August 29, 2011
|Eric Schmidt giving the
annual MacTaggart lecture
The Guardian this week brought us all the action from the MediaGuardian Edinburgh International Television Festival, including a hard-hitting lecture from Eric Schmidt, chairman of Google, who delivered a scathing critique of the UK education system at the annual MacTaggart lecture. Eric spoke of it’s failure to make the most of the country’s record of innovation in computing and engineering (having invented the TV, photography and the computer both in thoery and practice) and highlighted the lack of support for bringing the sciences and arts back together in schools.
While Eric has since recieved criticism for drawing ‘naive conclusions’, he has also generated support for his back-to-the-abacus way of thinking. Schmidt said:
‘Over the past century, the UK has stopped nurturing its polymaths. You need to bring art and science back together. [The Victorian era] was a time when the same people wrote poetry and built bridges – Lewis Carroll didn’t just write one of the classic fairytales of all time. He was also a mathematics tutor at Oxford. James Clerk Maxwell was described by Einstein as among the best physicists since Newton – but was also a published poet.’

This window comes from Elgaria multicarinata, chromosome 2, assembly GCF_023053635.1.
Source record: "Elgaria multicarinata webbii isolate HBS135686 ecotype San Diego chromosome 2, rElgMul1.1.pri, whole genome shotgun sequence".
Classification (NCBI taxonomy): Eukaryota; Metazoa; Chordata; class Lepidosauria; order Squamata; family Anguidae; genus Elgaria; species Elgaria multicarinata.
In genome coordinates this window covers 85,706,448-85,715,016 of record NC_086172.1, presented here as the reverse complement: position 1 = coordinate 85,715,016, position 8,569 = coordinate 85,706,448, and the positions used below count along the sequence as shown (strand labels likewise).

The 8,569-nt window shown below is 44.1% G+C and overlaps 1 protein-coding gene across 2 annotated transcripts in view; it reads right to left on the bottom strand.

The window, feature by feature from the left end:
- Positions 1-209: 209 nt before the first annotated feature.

The Guardian article generated some interesting discussion in the comments section and while they are by no means all positive, it is good to see people talking about what is important in schools and debating whether it is possible or necesary to return to a Victorian-style education system.
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